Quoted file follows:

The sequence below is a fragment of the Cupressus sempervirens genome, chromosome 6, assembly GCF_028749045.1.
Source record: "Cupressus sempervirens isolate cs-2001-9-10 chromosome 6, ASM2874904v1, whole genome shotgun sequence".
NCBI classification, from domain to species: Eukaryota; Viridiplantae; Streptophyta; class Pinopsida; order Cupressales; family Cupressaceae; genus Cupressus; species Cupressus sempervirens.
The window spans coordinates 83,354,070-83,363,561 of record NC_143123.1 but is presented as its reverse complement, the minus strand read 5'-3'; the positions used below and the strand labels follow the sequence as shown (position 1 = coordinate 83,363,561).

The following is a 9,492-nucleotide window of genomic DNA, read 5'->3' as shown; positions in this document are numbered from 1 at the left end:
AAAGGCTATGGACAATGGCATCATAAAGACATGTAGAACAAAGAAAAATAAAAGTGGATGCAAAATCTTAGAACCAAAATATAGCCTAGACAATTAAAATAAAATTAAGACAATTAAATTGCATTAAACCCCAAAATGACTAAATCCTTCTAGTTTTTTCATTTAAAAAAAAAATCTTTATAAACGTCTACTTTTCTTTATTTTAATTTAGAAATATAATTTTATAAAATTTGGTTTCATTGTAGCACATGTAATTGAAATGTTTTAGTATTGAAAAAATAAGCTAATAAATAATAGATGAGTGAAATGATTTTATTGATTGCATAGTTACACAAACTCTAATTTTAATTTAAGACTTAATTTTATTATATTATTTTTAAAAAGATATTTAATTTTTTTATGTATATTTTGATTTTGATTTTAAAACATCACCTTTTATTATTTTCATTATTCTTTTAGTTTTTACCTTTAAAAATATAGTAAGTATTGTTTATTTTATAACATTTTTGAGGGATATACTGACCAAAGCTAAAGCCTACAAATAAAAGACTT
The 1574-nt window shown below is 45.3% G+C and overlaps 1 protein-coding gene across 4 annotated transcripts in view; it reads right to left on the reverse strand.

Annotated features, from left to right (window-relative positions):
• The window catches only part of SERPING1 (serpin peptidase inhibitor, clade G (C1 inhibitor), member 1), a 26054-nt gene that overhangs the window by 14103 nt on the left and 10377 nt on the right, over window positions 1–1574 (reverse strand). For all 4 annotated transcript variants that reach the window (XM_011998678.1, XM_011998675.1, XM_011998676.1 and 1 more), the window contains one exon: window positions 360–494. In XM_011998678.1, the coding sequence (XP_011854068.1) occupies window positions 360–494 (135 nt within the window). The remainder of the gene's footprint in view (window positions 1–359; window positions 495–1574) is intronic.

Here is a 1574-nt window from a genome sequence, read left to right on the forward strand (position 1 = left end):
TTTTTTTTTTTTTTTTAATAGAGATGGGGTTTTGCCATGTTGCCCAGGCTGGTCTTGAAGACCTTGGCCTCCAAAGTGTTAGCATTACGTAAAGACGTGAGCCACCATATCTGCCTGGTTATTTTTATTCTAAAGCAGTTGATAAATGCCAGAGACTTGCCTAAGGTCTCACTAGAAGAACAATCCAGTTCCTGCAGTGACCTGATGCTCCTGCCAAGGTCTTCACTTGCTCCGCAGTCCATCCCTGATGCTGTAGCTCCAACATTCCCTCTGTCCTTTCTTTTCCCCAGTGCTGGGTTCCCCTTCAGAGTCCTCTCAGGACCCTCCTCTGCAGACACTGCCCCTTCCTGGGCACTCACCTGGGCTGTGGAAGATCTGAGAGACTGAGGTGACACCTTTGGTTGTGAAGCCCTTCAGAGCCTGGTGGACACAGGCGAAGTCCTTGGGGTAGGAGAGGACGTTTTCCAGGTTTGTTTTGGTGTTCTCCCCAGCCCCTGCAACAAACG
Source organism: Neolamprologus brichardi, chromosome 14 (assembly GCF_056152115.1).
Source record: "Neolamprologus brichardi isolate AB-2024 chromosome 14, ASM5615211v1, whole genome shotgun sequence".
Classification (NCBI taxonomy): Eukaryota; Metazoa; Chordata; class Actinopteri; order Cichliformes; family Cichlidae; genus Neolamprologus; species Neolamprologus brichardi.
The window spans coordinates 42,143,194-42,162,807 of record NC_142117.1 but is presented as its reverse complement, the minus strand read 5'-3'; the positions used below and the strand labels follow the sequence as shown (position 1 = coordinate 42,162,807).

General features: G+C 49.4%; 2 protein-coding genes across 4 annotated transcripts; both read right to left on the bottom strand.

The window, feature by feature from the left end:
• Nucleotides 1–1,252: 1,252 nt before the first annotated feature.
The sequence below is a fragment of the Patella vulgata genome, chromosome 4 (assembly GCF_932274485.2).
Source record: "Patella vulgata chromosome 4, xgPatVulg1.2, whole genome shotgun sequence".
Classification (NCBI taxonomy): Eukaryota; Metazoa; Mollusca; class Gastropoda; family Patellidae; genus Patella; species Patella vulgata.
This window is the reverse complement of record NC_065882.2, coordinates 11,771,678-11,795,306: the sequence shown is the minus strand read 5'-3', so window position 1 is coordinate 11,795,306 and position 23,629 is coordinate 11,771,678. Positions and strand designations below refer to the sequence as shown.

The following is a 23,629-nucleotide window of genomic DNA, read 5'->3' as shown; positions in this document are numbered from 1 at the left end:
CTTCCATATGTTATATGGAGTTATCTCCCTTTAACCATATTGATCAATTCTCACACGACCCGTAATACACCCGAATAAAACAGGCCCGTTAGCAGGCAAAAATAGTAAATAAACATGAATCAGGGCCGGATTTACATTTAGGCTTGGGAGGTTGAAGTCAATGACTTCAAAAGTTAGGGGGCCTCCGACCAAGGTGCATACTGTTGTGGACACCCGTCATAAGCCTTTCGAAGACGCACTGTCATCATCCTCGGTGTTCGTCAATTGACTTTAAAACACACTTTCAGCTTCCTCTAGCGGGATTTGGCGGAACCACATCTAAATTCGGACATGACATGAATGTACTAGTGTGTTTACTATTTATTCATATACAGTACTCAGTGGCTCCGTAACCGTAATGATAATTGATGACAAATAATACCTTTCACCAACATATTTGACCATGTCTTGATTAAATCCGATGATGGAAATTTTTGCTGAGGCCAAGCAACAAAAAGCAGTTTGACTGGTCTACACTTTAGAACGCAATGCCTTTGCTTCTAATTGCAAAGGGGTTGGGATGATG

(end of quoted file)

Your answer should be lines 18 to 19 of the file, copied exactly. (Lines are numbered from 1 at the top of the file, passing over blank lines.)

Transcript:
• Nucleotides 1–1,252: 1,252 nt before the first annotated feature.
The sequence below is a fragment of the Patella vulgata genome, chromosome 4 (assembly GCF_932274485.2).